PULP is an active party in the case, and is planning testimony and rebuttal, they said.
Faduski noted that in Queens, 315,000 people live in poverty, including 17 percent of all seniors and 17 percent of families with children. Factoring in the working poor, or people who are not below the poverty line but struggle to pay their bills every month, that number goes up to 57 percent of area residents.
“A $13 increase could be devastating for so many people who are already needing to choose between paying their bills to keep their gas on,” they said, “and being able to buy food, medicine and school supplies for their children.”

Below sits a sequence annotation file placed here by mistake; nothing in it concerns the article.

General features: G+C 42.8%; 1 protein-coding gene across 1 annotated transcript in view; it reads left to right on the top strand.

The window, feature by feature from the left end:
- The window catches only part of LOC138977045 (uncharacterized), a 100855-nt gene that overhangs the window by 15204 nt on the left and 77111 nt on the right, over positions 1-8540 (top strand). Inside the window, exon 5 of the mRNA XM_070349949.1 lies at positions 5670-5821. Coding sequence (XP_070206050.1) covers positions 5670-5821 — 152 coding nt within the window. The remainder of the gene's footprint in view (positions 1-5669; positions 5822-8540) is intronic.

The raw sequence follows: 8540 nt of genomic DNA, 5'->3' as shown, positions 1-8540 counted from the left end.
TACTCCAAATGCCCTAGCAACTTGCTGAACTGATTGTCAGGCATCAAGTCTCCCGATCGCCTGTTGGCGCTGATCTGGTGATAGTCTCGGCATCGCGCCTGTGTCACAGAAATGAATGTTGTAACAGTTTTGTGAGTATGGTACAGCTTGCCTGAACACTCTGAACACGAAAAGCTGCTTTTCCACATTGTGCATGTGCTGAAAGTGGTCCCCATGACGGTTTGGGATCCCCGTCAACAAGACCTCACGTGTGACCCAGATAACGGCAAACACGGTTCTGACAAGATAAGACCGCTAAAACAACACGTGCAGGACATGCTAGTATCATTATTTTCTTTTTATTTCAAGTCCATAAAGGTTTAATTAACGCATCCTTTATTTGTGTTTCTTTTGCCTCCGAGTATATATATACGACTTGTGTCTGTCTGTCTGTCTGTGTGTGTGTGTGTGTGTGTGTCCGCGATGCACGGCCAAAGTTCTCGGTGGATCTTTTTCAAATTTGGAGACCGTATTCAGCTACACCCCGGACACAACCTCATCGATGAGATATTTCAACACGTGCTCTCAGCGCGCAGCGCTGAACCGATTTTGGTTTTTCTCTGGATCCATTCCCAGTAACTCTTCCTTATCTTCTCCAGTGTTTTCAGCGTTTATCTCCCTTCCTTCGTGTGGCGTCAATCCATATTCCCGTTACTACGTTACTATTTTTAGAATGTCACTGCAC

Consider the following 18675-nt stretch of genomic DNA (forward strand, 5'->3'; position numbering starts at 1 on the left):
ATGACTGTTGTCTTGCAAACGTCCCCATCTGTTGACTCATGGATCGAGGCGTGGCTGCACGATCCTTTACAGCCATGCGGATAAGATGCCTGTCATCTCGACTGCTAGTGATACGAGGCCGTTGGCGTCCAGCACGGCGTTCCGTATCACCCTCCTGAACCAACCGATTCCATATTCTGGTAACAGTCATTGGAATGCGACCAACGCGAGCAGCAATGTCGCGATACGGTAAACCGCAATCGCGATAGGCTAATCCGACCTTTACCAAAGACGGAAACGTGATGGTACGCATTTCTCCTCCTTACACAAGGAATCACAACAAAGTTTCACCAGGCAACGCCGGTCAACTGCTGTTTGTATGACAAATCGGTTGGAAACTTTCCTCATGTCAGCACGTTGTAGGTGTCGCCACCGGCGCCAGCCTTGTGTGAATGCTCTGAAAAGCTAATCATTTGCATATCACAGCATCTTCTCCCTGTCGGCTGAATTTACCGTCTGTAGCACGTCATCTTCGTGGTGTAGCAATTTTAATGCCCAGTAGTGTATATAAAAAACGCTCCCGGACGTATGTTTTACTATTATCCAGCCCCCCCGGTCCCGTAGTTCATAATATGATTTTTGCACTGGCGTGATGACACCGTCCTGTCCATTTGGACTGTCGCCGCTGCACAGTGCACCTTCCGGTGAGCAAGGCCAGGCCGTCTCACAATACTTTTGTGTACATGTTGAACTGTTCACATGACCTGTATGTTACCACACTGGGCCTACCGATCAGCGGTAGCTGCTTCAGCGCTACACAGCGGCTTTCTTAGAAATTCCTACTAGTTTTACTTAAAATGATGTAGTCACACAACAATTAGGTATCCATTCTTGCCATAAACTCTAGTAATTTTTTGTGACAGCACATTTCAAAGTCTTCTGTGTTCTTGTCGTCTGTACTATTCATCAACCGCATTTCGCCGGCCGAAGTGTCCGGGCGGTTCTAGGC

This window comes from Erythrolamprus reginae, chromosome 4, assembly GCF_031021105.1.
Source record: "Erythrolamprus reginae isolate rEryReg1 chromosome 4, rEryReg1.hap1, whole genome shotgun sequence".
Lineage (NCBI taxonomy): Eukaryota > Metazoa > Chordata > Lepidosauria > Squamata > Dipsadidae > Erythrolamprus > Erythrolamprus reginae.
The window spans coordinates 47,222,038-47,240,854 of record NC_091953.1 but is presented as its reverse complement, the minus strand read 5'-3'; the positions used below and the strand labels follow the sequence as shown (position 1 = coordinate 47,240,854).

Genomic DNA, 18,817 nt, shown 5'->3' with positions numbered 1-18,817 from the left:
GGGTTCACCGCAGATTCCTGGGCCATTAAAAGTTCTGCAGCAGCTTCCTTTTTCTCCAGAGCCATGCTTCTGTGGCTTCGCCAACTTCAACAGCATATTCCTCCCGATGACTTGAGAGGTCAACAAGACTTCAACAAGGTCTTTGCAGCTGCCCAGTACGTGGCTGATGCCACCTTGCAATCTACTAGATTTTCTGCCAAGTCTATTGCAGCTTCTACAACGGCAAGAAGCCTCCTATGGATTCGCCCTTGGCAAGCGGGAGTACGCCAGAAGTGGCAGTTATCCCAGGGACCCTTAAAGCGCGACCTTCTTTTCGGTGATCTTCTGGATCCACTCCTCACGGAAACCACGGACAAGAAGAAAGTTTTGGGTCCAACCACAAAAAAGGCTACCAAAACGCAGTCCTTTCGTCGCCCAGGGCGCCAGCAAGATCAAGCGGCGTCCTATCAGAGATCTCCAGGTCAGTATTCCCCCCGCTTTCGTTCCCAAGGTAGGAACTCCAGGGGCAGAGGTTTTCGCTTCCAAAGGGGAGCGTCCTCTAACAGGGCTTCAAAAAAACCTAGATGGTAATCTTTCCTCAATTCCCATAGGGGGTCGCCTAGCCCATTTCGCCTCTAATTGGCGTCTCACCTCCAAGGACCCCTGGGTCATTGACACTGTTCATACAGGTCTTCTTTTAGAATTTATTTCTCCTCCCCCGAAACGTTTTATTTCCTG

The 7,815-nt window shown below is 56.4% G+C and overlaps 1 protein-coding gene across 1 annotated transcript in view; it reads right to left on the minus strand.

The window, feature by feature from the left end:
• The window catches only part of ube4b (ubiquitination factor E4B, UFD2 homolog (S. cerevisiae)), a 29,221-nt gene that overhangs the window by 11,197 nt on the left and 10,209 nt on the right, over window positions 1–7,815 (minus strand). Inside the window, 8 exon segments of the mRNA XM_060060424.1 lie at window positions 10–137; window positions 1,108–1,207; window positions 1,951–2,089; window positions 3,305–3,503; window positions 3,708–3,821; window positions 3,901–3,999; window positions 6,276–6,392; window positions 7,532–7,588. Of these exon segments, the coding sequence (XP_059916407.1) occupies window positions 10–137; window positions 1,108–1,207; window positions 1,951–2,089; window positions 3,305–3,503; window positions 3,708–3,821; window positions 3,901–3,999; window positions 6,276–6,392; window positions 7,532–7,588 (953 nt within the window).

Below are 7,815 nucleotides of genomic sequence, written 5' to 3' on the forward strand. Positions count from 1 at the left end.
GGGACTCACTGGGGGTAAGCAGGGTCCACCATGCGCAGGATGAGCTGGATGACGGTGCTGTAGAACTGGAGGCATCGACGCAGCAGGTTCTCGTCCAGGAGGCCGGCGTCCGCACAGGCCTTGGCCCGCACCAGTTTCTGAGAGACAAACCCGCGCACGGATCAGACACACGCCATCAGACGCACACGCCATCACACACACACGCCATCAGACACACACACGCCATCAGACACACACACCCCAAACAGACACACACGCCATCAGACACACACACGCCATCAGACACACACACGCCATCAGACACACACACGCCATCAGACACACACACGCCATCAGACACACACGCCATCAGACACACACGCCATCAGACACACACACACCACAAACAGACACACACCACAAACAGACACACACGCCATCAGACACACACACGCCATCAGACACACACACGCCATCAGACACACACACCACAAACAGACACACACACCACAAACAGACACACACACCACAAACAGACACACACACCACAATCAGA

Faduski also asked the commission for a “full investigation and more transparency” on National Grid’s gas moratorium.
In May, the company announced it would not process new applications for natural gas service in New York City and Long Island because the proposed Williams pipeline did not receive the necessary permits from state agencies.
As a result, Faduski said, residents and startup businesses are struggling.
“PULP has gotten many calls from consumers who began construction, had their gas shut off, and were not told they were not able to restart their gas,” they said. “We really want to know more about how National Grid is going to mitigate the damage that’s already been done.”
Christopher Widelo, associate state director with AARP New York, said the proposed rate hike is not acceptable, especially for seniors.
“We feel that older adults are often unfairly burdened when these increases happen,” he said. “They often have to make tough choices.”